“No…” Five days later during an emergency debate on the Scottish Variable Rate, Swinney apologises to Parliament for ‘an error of judgement’ in not keeping it informed. He says he accepts he made a number of ‘wrong judgements’ and that he had ‘regrets’ about the lack of progress in resolving the issue with the HMRC and that he had ‘learnt a number of lessons’ in the process.
The normally unflappable Swinney has, it would appear, been flapped. Swinney is respected across the Chamber for being honourable, for being the Mr Nice to the FM’s Mr Nasty and many on the opposition benches expressed these sentiments during the course of the heated exchange last week but it does appear on this occasion that while he may still feel his actions were ultimately right that, in fact, he accepts his judgement on process was wrong and for a politician admired for being proactive rather than reactive, that’s a hard hit to take. With the Budget Bill negotiations still to happen, there is a sense that Swinney will get no easy ride.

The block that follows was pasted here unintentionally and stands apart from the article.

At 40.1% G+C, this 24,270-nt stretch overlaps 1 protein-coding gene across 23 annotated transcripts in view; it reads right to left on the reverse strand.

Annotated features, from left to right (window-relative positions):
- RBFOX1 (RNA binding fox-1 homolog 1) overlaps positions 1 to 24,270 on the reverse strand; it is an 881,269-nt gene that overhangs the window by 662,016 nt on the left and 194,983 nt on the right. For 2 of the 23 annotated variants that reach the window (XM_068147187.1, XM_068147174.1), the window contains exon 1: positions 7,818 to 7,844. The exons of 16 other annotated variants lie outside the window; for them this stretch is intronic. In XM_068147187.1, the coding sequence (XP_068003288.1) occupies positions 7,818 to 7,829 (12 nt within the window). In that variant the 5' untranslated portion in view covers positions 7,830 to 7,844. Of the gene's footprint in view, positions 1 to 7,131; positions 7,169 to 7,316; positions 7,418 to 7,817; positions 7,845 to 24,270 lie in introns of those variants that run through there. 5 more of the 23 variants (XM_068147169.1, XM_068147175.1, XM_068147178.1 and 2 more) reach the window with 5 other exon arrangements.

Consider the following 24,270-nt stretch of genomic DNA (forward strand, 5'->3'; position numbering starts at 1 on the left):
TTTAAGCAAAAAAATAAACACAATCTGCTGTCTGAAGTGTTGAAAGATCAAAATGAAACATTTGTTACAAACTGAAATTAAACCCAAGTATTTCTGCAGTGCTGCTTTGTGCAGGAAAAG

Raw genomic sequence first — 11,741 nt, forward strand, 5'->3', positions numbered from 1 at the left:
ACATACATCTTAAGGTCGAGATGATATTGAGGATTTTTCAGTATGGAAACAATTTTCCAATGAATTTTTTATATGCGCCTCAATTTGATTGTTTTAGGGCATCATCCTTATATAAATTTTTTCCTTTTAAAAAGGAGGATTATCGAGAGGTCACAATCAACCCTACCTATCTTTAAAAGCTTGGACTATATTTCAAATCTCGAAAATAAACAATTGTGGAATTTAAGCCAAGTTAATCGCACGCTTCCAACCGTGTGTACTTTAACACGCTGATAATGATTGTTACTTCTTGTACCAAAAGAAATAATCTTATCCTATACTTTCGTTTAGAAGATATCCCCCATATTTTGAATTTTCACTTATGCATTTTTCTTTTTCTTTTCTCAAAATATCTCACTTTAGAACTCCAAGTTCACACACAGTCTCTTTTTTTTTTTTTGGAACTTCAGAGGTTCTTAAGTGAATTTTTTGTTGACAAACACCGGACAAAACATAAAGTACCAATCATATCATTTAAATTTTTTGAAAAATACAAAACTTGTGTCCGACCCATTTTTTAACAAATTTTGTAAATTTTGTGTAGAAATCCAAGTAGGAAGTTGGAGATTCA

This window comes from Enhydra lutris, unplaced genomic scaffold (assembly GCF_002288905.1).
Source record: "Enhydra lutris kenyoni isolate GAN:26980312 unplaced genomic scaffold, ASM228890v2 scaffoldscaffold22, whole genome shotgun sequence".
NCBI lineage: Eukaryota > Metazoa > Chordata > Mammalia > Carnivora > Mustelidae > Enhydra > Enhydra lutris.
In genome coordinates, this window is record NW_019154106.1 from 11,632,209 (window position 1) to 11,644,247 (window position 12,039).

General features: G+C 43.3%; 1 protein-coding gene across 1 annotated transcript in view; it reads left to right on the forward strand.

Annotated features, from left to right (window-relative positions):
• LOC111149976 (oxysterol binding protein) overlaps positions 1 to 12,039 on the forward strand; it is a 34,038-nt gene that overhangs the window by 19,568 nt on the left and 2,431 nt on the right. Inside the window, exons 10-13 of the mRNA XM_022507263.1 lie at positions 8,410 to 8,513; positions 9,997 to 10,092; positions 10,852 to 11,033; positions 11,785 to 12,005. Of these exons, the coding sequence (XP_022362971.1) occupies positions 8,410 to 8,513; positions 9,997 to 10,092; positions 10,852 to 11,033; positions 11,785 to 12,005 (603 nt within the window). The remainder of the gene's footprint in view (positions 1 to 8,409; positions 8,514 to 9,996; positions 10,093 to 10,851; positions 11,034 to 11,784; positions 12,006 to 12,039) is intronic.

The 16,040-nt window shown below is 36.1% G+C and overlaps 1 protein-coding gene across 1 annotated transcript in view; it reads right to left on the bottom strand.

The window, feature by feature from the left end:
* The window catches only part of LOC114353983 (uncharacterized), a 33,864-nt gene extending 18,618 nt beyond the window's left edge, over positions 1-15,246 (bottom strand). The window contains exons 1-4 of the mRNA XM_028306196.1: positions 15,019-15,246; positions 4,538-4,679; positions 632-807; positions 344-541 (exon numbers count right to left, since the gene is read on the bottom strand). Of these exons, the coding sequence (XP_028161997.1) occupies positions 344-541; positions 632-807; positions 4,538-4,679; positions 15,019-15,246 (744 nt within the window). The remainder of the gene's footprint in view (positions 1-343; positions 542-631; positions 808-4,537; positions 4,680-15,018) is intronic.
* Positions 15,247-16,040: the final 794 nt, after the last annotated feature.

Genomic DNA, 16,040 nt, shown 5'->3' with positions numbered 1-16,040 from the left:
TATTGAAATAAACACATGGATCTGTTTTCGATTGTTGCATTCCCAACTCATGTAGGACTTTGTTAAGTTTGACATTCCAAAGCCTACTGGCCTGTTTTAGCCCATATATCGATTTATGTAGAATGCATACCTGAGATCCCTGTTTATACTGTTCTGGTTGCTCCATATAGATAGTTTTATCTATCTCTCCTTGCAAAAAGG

The passing of the budget has been a hard mountain for the SNP Government to climb and has been a bruising learning curve for Swinney. Few people will forget the undignified and last-minute negotiations that went on in the Chamber two years ago, with notes being passed from the FM to the Greens’ Patrick Harvie in full view of the public or the fact that its second budget failed to pass at the first hurdle last year and a new budget had to be redrawn very quickly or the fact that at every obstacle, in an apparent fit of pique, the SNP threatens to resign which would prompt an election.